For Conference Organizers


“Meaningful access requires us to ask not only, ‘Who belongs?’ but also, ‘How do we know?’ Whose knowledge and leadership is foregrounded? Whose labors are employed in creating access and how are these labors compensated?”

–Aimi Hamraie, “Beyond Accommodation: Disability, Feminist Philosophy, and the Design of Everyday Academic Life.”


CCCC 2018 Accessibility Guide

The 2018 Accessibility Guide for the Conference on College Composition and Communication (CCCC) was created by A. Abby Knoblauch and Muffy Walter, with special assistance from Melissa Helquist. This guide offers information for navigating the physical conference locations, and notes other locations in the city (such as restaurants and sites of interest). Although some suggestions are specific to the city, this guide can also serve as a model for how conference organizers might reach out to their attendees in order to make the conference experience as accessible as possible.

Contacting attendees to encourage accessibility moves [PDF]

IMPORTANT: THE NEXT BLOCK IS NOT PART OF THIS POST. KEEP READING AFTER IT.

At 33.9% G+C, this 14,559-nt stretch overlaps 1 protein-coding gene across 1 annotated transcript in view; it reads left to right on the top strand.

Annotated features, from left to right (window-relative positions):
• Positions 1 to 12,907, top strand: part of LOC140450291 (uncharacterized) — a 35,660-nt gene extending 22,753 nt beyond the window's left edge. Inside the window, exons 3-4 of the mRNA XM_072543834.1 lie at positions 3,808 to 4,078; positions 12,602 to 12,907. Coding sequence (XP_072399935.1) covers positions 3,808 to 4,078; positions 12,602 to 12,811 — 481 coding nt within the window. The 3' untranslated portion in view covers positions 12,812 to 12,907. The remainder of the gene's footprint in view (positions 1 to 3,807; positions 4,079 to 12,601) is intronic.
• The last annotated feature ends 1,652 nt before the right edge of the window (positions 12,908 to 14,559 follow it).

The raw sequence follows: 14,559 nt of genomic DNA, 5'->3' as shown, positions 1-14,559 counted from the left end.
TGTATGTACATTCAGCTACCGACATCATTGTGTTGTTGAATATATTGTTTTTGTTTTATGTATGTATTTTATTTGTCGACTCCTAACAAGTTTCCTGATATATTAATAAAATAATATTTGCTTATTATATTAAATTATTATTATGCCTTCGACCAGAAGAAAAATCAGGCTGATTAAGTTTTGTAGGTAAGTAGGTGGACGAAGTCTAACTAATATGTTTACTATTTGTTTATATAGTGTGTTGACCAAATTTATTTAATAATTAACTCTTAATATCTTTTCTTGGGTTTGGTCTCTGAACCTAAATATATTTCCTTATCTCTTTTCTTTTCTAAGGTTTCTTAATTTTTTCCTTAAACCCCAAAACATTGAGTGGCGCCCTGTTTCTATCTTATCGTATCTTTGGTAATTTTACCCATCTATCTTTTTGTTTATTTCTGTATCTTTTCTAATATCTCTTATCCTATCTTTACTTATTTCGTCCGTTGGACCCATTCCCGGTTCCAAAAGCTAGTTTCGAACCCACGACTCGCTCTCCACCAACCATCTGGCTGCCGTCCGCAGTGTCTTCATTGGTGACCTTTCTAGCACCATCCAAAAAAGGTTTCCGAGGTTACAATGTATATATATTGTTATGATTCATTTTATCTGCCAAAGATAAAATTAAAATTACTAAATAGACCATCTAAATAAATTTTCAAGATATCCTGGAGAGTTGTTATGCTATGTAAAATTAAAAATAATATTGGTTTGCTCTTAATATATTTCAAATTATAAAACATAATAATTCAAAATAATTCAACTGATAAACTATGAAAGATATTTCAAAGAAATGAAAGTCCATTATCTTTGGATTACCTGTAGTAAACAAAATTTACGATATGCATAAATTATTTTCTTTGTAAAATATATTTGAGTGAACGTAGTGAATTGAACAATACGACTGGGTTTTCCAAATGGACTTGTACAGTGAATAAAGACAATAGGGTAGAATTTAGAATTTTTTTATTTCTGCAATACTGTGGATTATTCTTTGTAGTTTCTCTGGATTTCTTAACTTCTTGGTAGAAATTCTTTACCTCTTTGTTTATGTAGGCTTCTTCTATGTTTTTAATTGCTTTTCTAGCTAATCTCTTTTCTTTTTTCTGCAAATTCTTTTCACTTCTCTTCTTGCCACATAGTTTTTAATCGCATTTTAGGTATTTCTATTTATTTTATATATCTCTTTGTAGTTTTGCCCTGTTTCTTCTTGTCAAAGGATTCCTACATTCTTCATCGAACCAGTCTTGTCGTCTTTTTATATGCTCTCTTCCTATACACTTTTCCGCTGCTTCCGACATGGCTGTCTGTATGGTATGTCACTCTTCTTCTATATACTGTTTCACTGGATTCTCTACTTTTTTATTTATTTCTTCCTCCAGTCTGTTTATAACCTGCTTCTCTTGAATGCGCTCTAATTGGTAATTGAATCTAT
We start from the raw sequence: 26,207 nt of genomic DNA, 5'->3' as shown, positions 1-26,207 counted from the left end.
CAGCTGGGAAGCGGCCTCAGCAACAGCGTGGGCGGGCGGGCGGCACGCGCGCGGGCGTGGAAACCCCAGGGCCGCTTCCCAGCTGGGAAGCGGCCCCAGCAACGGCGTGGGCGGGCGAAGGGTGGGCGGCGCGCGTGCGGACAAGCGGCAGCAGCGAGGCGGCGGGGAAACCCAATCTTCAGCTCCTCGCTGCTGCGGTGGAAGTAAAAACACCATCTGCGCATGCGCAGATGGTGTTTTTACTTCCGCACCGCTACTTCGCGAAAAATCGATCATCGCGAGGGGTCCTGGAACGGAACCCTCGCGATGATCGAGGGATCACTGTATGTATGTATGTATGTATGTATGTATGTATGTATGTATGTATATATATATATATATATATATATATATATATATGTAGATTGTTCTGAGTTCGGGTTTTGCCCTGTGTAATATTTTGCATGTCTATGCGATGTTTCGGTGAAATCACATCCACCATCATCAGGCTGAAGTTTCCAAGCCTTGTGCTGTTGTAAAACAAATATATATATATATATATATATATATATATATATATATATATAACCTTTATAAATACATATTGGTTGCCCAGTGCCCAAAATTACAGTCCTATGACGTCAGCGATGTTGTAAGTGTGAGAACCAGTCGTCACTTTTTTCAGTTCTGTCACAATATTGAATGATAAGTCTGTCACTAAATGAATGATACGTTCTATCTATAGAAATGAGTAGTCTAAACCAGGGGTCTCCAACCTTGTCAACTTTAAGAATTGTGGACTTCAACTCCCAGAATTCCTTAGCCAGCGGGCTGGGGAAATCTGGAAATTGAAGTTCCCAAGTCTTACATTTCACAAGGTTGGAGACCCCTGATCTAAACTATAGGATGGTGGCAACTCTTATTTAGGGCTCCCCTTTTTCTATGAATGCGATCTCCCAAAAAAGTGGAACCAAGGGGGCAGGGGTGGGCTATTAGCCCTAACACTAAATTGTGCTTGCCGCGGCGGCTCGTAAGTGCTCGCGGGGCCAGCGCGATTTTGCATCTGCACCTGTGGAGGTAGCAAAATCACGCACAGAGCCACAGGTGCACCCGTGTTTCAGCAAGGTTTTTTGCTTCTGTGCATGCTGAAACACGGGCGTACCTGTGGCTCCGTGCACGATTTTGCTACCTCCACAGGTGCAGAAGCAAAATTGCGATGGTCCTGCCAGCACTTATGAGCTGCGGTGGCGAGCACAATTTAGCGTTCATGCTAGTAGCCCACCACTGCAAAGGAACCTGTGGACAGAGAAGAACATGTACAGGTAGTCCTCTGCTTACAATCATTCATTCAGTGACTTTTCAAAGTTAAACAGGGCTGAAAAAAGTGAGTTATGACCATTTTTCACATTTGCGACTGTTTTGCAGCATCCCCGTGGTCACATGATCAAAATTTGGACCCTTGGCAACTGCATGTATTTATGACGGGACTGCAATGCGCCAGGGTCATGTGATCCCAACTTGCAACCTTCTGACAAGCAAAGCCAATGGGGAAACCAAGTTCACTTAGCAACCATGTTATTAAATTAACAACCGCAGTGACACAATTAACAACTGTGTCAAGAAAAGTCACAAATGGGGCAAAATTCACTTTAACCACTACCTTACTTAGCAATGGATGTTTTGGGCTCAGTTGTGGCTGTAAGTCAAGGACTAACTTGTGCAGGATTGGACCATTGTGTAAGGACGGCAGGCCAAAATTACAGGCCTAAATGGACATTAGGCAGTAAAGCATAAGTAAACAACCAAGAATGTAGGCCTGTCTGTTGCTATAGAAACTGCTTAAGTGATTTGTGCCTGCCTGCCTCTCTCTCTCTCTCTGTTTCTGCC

Event organizers may wonder how to approach presenters about making their presentations accessible. Kelly George’s letter to presenters at the symposium “Disability and Change: Fault Lines, Intersections, & Action” at Temple University provides one model. This is not meant to serve as “the best” or “the only” way to give presenters such guidelines. Rather, this is one example of how such a letter might be framed.

Designating a quiet room [PDF]

Explains what a quiet room is, and why every conference needs one. (By Susan Naomi Bernstein)

Interaction badges [Video]

Interaction badges provide a color-coded signal that helps demystify social interaction in conference space.

Encouraging virtual participation [PDF]

Building access at conferences also means considering those who cannot be physically present at the conference space yet still want to engage with the ideas and work being shared. Too, at large conferences like CCCC, there can be as many as forty simultaneously-occurring sessions and attendees may want a way to experience ideas presented in more than one concurrent panel. Cultivating a virtual channel is one way to do this. Towards this end, the 2015 program chair, Joyce Locke Carter, created a terrific handout that she sent to all session chairs and distributed via multiple channels (Facebook, Twitter, email) to offer guidelines for session chairs and explicit instruction regarding the conference’s hashtag and ways of bringing the virtual and the in-person streams together. (By Stephanie Kerschbaum)